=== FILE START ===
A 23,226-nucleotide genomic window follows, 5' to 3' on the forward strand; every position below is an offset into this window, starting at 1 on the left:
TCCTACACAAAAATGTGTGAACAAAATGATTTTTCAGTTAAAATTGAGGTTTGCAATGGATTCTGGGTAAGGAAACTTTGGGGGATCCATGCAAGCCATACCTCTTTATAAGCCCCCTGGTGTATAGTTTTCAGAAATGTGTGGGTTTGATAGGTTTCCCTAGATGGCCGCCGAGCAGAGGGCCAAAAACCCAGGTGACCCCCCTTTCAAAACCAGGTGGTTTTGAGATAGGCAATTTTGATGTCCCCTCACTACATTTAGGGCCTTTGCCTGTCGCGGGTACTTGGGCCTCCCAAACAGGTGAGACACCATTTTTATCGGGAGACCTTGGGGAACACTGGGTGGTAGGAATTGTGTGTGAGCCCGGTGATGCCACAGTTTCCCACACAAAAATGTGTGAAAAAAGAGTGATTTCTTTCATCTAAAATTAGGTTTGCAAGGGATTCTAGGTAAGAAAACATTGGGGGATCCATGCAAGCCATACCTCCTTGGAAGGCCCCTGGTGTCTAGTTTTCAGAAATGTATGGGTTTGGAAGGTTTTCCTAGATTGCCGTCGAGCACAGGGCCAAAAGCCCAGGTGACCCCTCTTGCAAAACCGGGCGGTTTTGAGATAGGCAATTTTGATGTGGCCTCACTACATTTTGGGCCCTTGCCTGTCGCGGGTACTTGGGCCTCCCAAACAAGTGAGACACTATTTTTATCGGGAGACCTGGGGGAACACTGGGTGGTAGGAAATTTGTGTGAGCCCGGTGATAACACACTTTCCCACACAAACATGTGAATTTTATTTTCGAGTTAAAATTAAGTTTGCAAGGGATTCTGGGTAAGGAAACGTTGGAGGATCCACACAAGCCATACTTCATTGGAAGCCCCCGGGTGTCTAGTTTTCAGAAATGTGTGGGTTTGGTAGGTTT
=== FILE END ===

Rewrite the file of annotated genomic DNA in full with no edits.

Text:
A 23,226-nucleotide genomic window follows, 5' to 3' on the forward strand; every position below is an offset into this window, starting at 1 on the left:
TCCTACACAAAAATGTGTGAACAAAATGATTTTTCAGTTAAAATTGAGGTTTGCAATGGATTCTGGGTAAGGAAACTTTGGGGGATCCATGCAAGCCATACCTCTTTATAAGCCCCCTGGTGTATAGTTTTCAGAAATGTGTGGGTTTGATAGGTTTCCCTAGATGGCCGCCGAGCAGAGGGCCAAAAACCCAGGTGACCCCCCTTTCAAAACCAGGTGGTTTTGAGATAGGCAATTTTGATGTCCCCTCACTACATTTAGGGCCTTTGCCTGTCGCGGGTACTTGGGCCTCCCAAACAGGTGAGACACCATTTTTATCGGGAGACCTTGGGGAACACTGGGTGGTAGGAATTGTGTGTGAGCCCGGTGATGCCACAGTTTCCCACACAAAAATGTGTGAAAAAAGAGTGATTTCTTTCATCTAAAATTAGGTTTGCAAGGGATTCTAGGTAAGAAAACATTGGGGGATCCATGCAAGCCATACCTCCTTGGAAGGCCCCTGGTGTCTAGTTTTCAGAAATGTATGGGTTTGGAAGGTTTTCCTAGATTGCCGTCGAGCACAGGGCCAAAAGCCCAGGTGACCCCTCTTGCAAAACCGGGCGGTTTTGAGATAGGCAATTTTGATGTGGCCTCACTACATTTTGGGCCCTTGCCTGTCGCGGGTACTTGGGCCTCCCAAACAAGTGAGACACTATTTTTATCGGGAGACCTGGGGGAACACTGGGTGGTAGGAAATTTGTGTGAGCCCGGTGATAACACACTTTCCCACACAAACATGTGAATTTTATTTTCGAGTTAAAATTAAGTTTGCAAGGGATTCTGGGTAAGGAAACGTTGGAGGATCCACACAAGCCATACTTCATTGGAAGCCCCCGGGTGTCTAGTTTTCAGAAATGTGTGGGTTTGGTAGGTTT